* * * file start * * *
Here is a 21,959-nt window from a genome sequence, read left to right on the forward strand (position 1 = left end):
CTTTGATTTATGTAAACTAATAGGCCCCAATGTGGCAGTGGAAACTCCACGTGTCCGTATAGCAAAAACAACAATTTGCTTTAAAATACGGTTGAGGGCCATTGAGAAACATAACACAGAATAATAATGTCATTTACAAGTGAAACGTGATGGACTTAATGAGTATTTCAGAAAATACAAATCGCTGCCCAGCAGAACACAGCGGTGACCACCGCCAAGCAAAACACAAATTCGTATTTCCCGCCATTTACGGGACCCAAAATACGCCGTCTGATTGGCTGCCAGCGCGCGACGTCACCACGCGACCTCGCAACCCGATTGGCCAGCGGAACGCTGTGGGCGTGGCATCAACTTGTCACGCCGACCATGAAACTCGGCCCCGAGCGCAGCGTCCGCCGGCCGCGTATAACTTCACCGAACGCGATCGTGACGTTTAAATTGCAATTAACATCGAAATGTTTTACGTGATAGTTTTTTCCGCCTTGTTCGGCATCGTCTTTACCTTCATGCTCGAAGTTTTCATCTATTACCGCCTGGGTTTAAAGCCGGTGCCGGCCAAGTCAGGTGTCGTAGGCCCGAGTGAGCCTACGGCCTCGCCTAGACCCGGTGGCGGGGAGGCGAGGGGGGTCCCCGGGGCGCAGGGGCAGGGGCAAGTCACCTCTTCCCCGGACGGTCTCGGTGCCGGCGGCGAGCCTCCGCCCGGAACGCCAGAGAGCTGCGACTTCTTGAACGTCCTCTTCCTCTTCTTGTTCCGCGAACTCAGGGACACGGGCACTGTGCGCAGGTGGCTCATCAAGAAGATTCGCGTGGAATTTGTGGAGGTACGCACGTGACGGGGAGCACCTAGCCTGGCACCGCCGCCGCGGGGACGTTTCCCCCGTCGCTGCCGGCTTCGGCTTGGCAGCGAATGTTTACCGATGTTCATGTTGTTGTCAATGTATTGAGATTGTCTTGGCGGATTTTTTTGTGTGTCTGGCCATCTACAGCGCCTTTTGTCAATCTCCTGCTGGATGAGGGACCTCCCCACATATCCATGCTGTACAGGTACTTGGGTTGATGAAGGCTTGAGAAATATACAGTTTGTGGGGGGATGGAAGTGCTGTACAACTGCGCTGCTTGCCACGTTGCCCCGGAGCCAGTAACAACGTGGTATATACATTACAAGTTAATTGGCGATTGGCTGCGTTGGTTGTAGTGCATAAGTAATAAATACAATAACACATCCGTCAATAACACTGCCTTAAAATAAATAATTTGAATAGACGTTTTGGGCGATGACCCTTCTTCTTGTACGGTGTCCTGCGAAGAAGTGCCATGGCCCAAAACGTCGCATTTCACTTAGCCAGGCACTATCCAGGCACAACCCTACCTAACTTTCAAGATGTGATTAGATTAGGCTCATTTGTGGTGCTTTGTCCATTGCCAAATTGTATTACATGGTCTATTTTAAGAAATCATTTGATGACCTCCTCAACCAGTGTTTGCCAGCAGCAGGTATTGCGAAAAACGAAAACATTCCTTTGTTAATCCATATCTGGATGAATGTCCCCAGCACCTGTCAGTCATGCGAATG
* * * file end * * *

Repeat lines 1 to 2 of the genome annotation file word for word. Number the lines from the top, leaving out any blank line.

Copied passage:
Here is a 21,959-nt window from a genome sequence, read left to right on the forward strand (position 1 = left end):
CTTTGATTTATGTAAACTAATAGGCCCCAATGTGGCAGTGGAAACTCCACGTGTCCGTATAGCAAAAACAACAATTTGCTTTAAAATACGGTTGAGGGCCATTGAGAAACATAACACAGAATAATAATGTCATTTACAAGTGAAACGTGATGGACTTAATGAGTATTTCAGAAAATACAAATCGCTGCCCAGCAGAACACAGCGGTGACCACCGCCAAGCAAAACACAAATTCGTATTTCCCGCCATTTACGGGACCCAAAATACGCCGTCTGATTGGCTGCCAGCGCGCGACGTCACCACGCGACCTCGCAACCCGATTGGCCAGCGGAACGCTGTGGGCGTGGCATCAACTTGTCACGCCGACCATGAAACTCGGCCCCGAGCGCAGCGTCCGCCGGCCGCGTATAACTTCACCGAACGCGATCGTGACGTTTAAATTGCAATTAACATCGAAATGTTTTACGTGATAGTTTTTTCCGCCTTGTTCGGCATCGTCTTTACCTTCATGCTCGAAGTTTTCATCTATTACCGCCTGGGTTTAAAGCCGGTGCCGGCCAAGTCAGGTGTCGTAGGCCCGAGTGAGCCTACGGCCTCGCCTAGACCCGGTGGCGGGGAGGCGAGGGGGGTCCCCGGGGCGCAGGGGCAGGGGCAAGTCACCTCTTCCCCGGACGGTCTCGGTGCCGGCGGCGAGCCTCCGCCCGGAACGCCAGAGAGCTGCGACTTCTTGAACGTCCTCTTCCTCTTCTTGTTCCGCGAACTCAGGGACACGGGCACTGTGCGCAGGTGGCTCATCAAGAAGATTCGCGTGGAATTTGTGGAGGTACGCACGTGACGGGGAGCACCTAGCCTGGCACCGCCGCCGCGGGGACGTTTCCCCCGTCGCTGCCGGCTTCGGCTTGGCAGCGAATGTTTACCGATGTTCATGTTGTTGTCAATGTATTGAGATTGTCTTGGCGGATTTTTTTGTGTGTCTGGCCATCTACAGCGCCTTTTGTCAATCTCCTGCTGGATGAGGGACCTCCCCACATATCCATGCTGTACAGGTACTTGGGTTGATGAAGGCTTGAGAAATATACAGTTTGTGGGGGGATGGAAGTGCTGTACAACTGCGCTGCTTGCCACGTTGCCCCGGAGCCAGTAACAACGTGGTATATACATTACAAGTTAATTGGCGATTGGCTGCGTTGGTTGTAGTGCATAAGTAATAAATACAATAACACATCCGTCAATAACACTGCCTTAAAATAAATAATTTGAATAGACGTTTTGGGCGATGACCCTTCTTCTTGTACGGTGTCCTGCGAAGAAGTGCCATGGCCCAAAACGTCGCATTTCACTTAGCCAGGCACTATCCAGGCACAACCCTACCTAACTTTCAAGATGTGATTAGATTAGGCTCATTTGTGGTGCTTTGTCCATTGCCAAATTGTATTACATGGTCTATTTTAAGAAATCATTTGATGACCTCCTCAACCAGTGTTTGCCAGCAGCAGGTATTGCGAAAAACGAAAACATTCCTTTGTTAATCCATATCTGGATGAATGTCCCCAGCACCTGTCAGTCATGCGAATG